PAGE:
Wednesday, July 18 , 2018, 1:33 pm | Mostly Cloudy 71º

 
 
 
 

Ron Fink: State Housing Crisis — Let Them Eat Cake

We all know that government moves slowly. In the case of one project in the country club area north of Lompoc, it has almost come to a complete stop.

On March 13, the Santa Barbara County Board of Supervisors conducted a public hearing concerning an application filed three years earlier by Oak Hills Estate LLC to rezone from Residential Ranchette, 1 unit per 10 acres, to Design Residential, 1.8 units per acre.

The developer wasn’t providing any project details at this time, but instead will seek guidance for the future development of project site residences by creating Oak Hills Estates Design Guidelines, which would be approved by yet another set of hearings.

These likely would be “high end” custom homes unlike the higher-density tract-style homes built in other areas of the county and in many cities, including Lompoc.

The county Planning Commission held a hearing on the same project in December 2017, more than two years after the original application was filed. It recommended that the Board of Supervisors approve the developer's request so the project could move forward. But that wasn’t what happened.

There are a couple of issues to unpack here. Why does it take so long for a project to get to the point where public hearings can be convened to evaluate the developer’s request, and what about the state "housing crisis"?

When developers come to Lompoc, they often compliment its planning staff for the expeditious movement of their project through the system. Also in Lompoc, the city doesn’t design a project, the developer does.

Shortcuts aren’t taken in Lompoc. It’s just that everyone realizes that developers have a substantial investment in these properties and that they deserve timely consideration of their projects.

Lengthy, almost endless staff reviews of projects and hearings continued several times as politicians tinker with the specifics of a project are legendary in the county. Some developers can spend more than a decade just trying to get permission to submit project designs. Of course, all of this delay costs both the developer and any prospective buyers tens of thousands of dollars a year in extra cost.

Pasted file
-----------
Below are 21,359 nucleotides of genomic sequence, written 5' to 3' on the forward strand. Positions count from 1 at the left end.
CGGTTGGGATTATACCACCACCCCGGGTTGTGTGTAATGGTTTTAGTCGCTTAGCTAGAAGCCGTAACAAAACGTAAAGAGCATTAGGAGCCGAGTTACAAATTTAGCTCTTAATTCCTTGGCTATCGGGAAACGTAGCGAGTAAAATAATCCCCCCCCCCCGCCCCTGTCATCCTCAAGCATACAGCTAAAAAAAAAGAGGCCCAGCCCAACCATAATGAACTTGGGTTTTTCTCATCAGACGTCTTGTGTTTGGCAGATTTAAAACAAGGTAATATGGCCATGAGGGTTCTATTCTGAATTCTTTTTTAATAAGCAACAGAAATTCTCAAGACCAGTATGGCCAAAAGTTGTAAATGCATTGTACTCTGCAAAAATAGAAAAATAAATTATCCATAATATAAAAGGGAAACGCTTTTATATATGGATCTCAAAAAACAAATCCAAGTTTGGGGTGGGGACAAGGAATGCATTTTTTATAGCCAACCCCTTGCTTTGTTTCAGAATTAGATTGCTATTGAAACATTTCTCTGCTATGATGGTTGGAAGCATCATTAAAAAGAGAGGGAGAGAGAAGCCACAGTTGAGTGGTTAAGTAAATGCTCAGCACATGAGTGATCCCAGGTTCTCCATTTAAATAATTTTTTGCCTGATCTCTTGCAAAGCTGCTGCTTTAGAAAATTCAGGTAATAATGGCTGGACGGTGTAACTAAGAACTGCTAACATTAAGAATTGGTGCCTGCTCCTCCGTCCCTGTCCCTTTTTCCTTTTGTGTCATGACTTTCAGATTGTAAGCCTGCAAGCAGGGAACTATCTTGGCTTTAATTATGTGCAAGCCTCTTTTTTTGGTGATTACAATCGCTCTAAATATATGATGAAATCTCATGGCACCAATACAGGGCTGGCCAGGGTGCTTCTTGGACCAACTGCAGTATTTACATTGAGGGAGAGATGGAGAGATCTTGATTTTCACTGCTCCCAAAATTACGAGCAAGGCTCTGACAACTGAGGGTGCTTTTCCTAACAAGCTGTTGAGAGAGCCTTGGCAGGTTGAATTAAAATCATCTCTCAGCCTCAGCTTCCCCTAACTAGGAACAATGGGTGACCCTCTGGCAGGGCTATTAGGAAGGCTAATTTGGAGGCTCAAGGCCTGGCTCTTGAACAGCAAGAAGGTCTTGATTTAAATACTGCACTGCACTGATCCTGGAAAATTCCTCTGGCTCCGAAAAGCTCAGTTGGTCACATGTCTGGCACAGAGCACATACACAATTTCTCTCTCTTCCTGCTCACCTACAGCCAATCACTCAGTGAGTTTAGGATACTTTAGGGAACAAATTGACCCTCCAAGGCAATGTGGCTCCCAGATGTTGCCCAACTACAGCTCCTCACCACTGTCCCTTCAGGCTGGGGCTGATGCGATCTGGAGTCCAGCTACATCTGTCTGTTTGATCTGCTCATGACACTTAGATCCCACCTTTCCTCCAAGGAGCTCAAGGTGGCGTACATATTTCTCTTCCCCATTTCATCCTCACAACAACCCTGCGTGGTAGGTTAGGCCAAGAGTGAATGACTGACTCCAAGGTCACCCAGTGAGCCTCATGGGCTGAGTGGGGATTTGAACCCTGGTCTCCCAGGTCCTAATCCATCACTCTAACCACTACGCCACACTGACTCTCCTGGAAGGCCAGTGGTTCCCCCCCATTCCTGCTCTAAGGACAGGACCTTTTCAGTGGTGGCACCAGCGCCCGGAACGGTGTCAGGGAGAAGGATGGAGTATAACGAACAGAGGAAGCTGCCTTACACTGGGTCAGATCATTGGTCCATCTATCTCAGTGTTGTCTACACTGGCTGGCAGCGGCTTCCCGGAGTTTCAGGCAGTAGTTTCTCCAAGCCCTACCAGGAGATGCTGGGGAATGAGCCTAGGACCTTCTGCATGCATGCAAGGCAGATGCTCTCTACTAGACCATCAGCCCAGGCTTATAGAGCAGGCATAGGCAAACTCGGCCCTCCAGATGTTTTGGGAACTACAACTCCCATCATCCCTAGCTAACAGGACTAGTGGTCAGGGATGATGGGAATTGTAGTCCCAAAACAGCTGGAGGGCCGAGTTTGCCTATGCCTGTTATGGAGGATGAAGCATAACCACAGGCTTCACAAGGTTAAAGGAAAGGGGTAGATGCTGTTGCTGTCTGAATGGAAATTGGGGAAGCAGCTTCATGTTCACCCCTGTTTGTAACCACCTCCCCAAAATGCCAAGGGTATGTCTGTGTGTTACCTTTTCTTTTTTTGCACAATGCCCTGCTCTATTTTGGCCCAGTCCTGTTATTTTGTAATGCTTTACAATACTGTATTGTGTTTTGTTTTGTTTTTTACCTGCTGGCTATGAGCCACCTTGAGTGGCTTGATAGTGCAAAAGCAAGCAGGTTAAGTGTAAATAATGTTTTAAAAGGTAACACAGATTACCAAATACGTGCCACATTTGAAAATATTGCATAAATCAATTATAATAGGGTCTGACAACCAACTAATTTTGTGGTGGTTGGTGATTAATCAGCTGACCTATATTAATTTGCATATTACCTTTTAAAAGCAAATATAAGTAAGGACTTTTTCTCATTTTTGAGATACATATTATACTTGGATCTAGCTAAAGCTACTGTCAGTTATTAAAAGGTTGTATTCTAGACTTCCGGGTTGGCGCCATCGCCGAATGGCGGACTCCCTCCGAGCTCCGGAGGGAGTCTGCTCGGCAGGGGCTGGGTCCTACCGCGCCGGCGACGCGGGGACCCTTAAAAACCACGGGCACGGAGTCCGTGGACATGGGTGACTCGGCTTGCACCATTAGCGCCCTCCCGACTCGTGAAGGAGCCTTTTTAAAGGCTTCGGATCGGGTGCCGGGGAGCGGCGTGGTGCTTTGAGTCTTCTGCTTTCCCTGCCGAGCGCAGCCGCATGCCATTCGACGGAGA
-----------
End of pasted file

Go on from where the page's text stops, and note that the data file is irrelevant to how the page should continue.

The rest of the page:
The second issue is, why is the Board of Supervisors even considering a very low-density project when the state of California has declared a housing crisis? Not only that, but in their action to continue the hearing until changes could be made, some supervisors wanted to reduce the project size from 29 homes to 20.

It seems like some board members are living in a dream world — much like Marie Antoinette, who in 1789 declared “let them eat cake” when being told that her French subjects had no bread. Not having enough living space for all those “Dreamers” and all of those from other countries seeking sanctuary doesn’t seem to concern the board.

But it isn’t just these folks who need housing. Hardworking citizens earning a living wage need houses, too. The area where this project is located has very large parcels. Only the most affluent in the Lompoc Valley can afford to live there. I guess preserving this habitat for the rich and nearly famous outweighs the need for affordable housing.

Meanwhile, in Lompoc, we are told that more tightly packed, multifamily residential units are needed. For the past several years, the only new housing projects that have been built are by nonprofit corporations, and their properties have been taken off the tax rolls. Even though one such project was denied by the City Council, the state intervened and the project was built anyway.

We are being overtaken by these mandates. The city's General Fund and the school district are suffering a loss of revenue, but the need for services increases as each nonprofit project is built.

Apparently, the county is immune from any of these mandates from the state. Another mandate is that 10 percent of any project consisting of more than 10 units must be set aside for low- and moderate-income units. Apparently, this project has none.

With the loss of millions of dollars in tax revenue because of the devastation in once trendy Montecito, you would think that the Board of Supervisors would be more open to development to avoid the inevitable strain on their budget. But apparently, just like their position on oil production, the board would rather strive for a utopia that can never be rather than focus on reality.

— Ron Fink, a Lompoc resident since 1975, is retired from the aerospace industry and has been active with Lompoc municipal government commissions and committee since 1992, including 12 years on the Lompoc Planning Commission. He is also a voting member of the Santa Barbara County Taxpayers Association. Contact him at [email protected]. Click here to read previous columns. The opinions expressed are his own.

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